But anger is more often a fragile ego’s response to being disrespected: someone cuts in line, or says something mean about me, or twists my words. Lust is likewise often a desire to possess, or an evaluative gaze that measures human bodies as objects of relative value: this one is an “8,” and that one is a “10.” This is why Jesus advises gouging out your eye or chopping off your hand to avoid it.
For primitive creatures, these emotions are about survival—this is why Krishna says “they arise in the body.” For humans in community, though, they are more about social status. We react so strongly because we feel our very survival is at stake, which is usually not true. They distract us from who we really are. We become attached to things that have no lasting value: getting revenge or satisfying our craving.
We have even come to institutionalize these passions. We can look at the news and see white supremacy, capitalism, and colonialism as anger (violence) and lust (greed) embodied in police brutality, mass incarceration, wealth inequality, and environmental destruction. Many fragile egos, struggling like crabs in a bucket, create harmful systems in which people and the planet cannot thrive.
Prayer: God of Abundance, you fill our every need. Grant us the wisdom to know the things that make for lasting happiness.
49 YEARS AGO TODAY, President Nixon kicked off the so-called War on Drugs with a speech on national television (linked in the comments).
This is what his domestic policy advisor said in 1994:
“You want to know what this was really all about?” he asked with the bluntness of a man who, after public disgrace and a stretch in federal prison, had little left to protect. “The Nixon campaign in 1968, and the Nixon White House after that, had two enemies: the antiwar left and black people. You understand what I’m saying? We knew we couldn’t make it illegal to be either against the war or black, but by getting the public to associate the hippies with marijuana and blacks with heroin, and then criminalizing both heavily, we could disrupt those communities. We could arrest their leaders, raid their homes, break up their meetings, and vilify them night after night on the evening news. Did we know we were lying about the drugs? Of course we did.” (citation).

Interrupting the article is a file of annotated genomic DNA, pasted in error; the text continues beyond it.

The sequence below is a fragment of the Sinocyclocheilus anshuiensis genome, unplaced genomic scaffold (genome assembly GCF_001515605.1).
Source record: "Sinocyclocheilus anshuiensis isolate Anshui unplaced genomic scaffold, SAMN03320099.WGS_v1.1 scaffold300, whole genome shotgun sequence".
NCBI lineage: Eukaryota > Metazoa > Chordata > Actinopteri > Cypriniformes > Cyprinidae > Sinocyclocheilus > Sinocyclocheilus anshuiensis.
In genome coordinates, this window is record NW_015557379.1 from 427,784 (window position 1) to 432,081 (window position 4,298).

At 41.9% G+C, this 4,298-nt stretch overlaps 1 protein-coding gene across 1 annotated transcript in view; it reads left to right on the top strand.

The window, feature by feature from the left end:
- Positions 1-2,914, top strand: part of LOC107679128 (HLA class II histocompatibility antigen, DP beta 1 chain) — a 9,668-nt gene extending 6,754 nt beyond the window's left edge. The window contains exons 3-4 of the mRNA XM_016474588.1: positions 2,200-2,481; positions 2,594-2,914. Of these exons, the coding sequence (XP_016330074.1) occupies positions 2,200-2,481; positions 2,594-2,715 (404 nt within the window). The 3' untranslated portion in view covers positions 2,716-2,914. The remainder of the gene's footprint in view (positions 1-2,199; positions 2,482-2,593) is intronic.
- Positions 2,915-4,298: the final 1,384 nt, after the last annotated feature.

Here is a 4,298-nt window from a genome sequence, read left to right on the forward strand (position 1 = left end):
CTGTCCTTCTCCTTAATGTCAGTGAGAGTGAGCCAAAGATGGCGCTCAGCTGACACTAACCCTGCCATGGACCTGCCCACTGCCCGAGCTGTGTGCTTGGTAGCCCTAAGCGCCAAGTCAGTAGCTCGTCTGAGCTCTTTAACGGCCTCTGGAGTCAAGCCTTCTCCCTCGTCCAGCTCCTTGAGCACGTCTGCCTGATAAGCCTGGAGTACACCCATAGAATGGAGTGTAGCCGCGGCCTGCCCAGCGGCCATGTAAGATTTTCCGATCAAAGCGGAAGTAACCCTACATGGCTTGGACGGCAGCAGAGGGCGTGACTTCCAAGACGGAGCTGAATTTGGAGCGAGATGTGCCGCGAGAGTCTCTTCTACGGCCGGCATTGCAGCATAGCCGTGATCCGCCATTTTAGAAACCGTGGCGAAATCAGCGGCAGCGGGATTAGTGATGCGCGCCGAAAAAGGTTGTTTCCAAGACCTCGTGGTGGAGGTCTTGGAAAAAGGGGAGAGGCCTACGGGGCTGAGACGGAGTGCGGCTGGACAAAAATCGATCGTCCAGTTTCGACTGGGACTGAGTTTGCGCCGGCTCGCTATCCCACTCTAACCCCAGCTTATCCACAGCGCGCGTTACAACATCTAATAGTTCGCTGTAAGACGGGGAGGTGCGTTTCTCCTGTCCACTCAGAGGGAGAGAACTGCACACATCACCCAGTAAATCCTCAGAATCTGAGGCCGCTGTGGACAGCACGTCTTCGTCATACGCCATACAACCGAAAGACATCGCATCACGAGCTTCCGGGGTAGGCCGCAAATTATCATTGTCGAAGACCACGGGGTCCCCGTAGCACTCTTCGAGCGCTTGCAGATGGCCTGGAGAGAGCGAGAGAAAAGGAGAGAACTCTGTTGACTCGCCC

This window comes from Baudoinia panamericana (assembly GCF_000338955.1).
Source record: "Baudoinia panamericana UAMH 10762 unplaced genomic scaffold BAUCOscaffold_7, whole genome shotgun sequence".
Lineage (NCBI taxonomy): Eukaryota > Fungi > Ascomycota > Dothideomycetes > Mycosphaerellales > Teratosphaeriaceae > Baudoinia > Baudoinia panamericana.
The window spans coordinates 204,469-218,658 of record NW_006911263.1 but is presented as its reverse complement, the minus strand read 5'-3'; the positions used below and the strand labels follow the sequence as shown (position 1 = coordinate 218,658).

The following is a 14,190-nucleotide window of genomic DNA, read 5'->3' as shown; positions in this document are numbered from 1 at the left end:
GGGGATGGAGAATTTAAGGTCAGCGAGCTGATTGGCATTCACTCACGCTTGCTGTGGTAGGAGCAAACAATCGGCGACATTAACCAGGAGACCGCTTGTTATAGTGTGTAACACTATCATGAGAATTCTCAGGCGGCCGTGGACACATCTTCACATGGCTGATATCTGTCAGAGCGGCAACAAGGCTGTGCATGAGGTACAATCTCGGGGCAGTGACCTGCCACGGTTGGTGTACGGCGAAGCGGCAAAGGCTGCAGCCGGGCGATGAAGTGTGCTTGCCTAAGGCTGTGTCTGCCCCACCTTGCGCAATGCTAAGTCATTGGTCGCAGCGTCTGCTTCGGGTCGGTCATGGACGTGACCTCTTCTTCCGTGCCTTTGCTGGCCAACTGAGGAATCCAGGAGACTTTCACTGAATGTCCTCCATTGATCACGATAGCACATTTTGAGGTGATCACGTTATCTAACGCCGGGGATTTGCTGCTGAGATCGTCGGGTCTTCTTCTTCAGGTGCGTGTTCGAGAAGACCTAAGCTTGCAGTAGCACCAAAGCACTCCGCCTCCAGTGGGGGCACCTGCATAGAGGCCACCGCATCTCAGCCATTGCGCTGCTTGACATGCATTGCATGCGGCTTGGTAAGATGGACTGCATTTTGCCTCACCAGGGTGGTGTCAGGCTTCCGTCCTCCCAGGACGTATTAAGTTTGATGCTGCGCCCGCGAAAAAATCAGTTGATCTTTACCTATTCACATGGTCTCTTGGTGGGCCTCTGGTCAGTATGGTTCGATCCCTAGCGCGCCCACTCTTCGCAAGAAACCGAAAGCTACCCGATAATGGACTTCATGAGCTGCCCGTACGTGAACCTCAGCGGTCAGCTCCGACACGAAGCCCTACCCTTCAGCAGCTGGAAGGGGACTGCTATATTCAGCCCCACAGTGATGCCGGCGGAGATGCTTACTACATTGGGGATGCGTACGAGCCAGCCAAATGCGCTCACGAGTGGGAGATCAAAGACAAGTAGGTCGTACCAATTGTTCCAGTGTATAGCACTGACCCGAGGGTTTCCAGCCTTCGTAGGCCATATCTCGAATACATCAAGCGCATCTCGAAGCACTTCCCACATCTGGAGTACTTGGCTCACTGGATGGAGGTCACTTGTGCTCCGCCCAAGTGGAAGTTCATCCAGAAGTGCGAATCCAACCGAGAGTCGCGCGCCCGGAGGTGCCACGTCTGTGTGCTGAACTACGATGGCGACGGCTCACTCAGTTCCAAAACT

This kicked off a five-decades-long increase in mass incarceration which would disproportionately affect black individuals, black communities, black political power, and black economics. It was a primary driver of racist policy down to the state level.
Please understand: substance abuse does harm. But policies weaponized against black people and the poor of all races do so much more harm. It’s an open secret our president has a substance abuse problem, but he’s not in jail. Nor are wealthy businesspeople in Mountain Brook. Or their kids who are involved in using and selling drugs.
Right now, there are human beings wasting years of their lives in prison, while a disproportionate number of wealthy white boys make money off of dispensaries in states where cannabis is legal.
We need to end this farce: Take money away from enforcement, and give it to treatment. Substance abuse is a public health and a mental health problem.
Anything short of this policy overhaul is white supremacy in action.